One way to prevent access to specific websites on a Linux system is by taking advantage of the /etc/hosts file. It allows users to redirect or block a website at the system level when an entry is added to it.
In this tutorial, we’ll explore how to use this technique to block website access. Later, we’ll discuss some considerations and limitations of using this method.
2. Understanding the /etc/hosts File
The /etc/hosts file is a plain text file in the Linux operating system. It maps hostnames to IP addresses, allowing the system to resolve domain names locally. If we’re on a local network, utilizing the /etc/hosts file would be the best option if we aren’t using DNS or NIS service. The changes we make on the /etc/hosts file are local to the computer.
Each line in the /etc/hosts file contains an IP address, followed by one or more hostnames associated with that IP address. When a user or application requests to access a website, the system checks the /etc/hosts file to see if there’s a matching record. It then tries to resolve it. Otherwise, it queries a DNS server.
Some advantages of using the /etc/hosts file are:
- Using the /etc/hosts text file allows us to block access to particular sites by mapping a target domain to an invalid IP address.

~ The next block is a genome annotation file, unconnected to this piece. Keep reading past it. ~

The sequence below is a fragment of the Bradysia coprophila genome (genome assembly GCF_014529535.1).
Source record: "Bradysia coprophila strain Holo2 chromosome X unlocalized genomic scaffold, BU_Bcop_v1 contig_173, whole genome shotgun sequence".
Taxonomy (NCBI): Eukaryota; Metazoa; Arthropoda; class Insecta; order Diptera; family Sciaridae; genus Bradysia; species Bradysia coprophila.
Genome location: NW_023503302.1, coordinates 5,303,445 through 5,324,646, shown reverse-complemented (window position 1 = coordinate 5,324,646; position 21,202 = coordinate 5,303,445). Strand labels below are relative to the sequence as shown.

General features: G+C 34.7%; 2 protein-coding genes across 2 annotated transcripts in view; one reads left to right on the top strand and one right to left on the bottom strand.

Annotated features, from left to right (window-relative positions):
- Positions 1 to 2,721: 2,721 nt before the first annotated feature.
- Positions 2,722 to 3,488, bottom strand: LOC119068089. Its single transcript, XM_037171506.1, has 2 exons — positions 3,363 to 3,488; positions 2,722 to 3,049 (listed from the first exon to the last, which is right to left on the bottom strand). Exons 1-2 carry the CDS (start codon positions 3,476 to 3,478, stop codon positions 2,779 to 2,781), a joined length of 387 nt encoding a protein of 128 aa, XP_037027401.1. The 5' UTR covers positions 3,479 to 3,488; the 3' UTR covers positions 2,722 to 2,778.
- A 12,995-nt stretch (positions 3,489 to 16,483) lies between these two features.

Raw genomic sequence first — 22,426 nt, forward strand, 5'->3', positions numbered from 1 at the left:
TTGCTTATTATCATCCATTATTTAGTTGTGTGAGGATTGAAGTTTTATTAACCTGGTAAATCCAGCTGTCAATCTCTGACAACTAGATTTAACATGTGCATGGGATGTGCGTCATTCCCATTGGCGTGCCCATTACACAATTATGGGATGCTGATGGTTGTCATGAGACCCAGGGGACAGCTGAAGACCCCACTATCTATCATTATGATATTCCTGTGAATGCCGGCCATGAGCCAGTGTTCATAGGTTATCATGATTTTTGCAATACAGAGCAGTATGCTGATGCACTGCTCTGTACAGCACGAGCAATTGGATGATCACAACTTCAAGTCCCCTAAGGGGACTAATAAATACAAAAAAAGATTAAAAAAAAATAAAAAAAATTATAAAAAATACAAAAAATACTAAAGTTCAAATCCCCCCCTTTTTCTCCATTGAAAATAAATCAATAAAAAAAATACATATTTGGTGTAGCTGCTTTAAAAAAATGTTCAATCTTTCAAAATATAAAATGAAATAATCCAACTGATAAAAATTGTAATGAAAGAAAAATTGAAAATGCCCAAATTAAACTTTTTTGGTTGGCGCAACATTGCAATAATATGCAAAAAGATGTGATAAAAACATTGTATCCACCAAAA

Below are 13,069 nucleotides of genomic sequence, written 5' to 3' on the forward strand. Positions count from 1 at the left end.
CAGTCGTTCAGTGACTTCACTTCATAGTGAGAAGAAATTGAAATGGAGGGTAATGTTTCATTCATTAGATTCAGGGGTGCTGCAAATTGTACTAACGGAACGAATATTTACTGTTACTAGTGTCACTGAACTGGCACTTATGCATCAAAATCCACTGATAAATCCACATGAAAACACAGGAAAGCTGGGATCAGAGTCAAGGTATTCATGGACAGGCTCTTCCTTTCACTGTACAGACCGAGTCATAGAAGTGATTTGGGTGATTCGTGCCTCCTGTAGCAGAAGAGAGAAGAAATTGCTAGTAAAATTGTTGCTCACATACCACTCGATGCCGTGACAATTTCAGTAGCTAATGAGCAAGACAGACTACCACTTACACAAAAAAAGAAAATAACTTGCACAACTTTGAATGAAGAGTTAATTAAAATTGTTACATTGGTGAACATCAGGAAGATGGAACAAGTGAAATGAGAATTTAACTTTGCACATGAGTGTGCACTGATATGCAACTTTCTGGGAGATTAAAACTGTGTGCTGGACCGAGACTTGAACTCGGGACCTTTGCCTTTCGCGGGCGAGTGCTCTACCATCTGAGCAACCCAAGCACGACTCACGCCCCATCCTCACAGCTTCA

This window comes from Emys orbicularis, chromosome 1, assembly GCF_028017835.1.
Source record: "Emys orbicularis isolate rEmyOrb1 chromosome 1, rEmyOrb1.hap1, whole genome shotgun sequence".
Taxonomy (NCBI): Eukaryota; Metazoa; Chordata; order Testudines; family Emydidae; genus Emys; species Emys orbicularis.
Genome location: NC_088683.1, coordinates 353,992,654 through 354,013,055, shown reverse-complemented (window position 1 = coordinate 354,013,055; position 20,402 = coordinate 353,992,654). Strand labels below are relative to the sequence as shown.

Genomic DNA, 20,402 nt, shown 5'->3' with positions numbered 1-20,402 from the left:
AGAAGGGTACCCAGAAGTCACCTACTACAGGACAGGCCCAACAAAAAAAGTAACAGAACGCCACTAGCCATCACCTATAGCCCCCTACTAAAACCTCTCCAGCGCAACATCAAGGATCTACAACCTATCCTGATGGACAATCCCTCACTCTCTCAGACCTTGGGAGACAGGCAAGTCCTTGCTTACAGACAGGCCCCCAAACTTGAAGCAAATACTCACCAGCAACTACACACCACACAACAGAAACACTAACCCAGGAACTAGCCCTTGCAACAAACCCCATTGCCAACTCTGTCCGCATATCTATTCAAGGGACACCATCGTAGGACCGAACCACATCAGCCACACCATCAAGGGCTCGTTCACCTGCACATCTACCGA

- If we configure our /etc/hosts file effectively, we can use it as a firewall for our system.
3. Blocking Websites Using the /etc/hosts File
To prevent access to particular sites, we can amend the /etc/hosts file to redirect the requests the browser/system makes to an invalid or loopback IP address. Let’s edit our /etc/hosts file so that we can prevent access to both Facebook and YouTube.
First, let’s locate the section in the file where we can add the invalid/loopback IP to block the sites (preferably the mid-section just before the IPv6 comment). Let’s check if there are any configurations in the file before adding our configurations:
$ cat /etc/hosts
# The following lines are desirable for IPv6 capable hosts
::1 localhost ip6-localhost ip6-loopback
Next, let’s edit the /etc/hosts files as we add these lines to block access to these sites:
$ sudo vi /etc/hosts
Let’s add these lines to the midsection, entering the loopback IP address (127.0.0.1) followed by the hostnames of the websites we want to block. We can use either single spaces or tab spacing:
Save and exit the text editor.
Let’s test if the changes we made are working. Using any browser, we can try accessing either youtube.com or facebook.com. When we try to access www.youtube.com, we get an “Unable to connect” error:
Similar to www.youtube.com, we get an error when we try connecting to www.facebook.com:
On the other hand, we can access any other site without problems. Let’s try accessing www.baeldung.com:
If we’re testing whether the site is accessible using the ping command, it might mislead us into thinking that the blocked site is accessible. If we run ping, we get a response:
$ ping -c1 youtube.com
PING youtube.com (220.127.116.11) 56(84) bytes of data.
64 bytes from mba01s07-in-f14.1e100.net (18.104.22.168): icmp_seq=1 ttl=55 time=12.5 ms
$ ping -c1 facebook.com
PING facebook.com (22.214.171.124) 56(84) bytes of data.
64 bytes from edge-star-mini-shv-01-mba1.facebook.com (126.96.36.199): icmp_seq=1 ttl=53 time=26.9 ms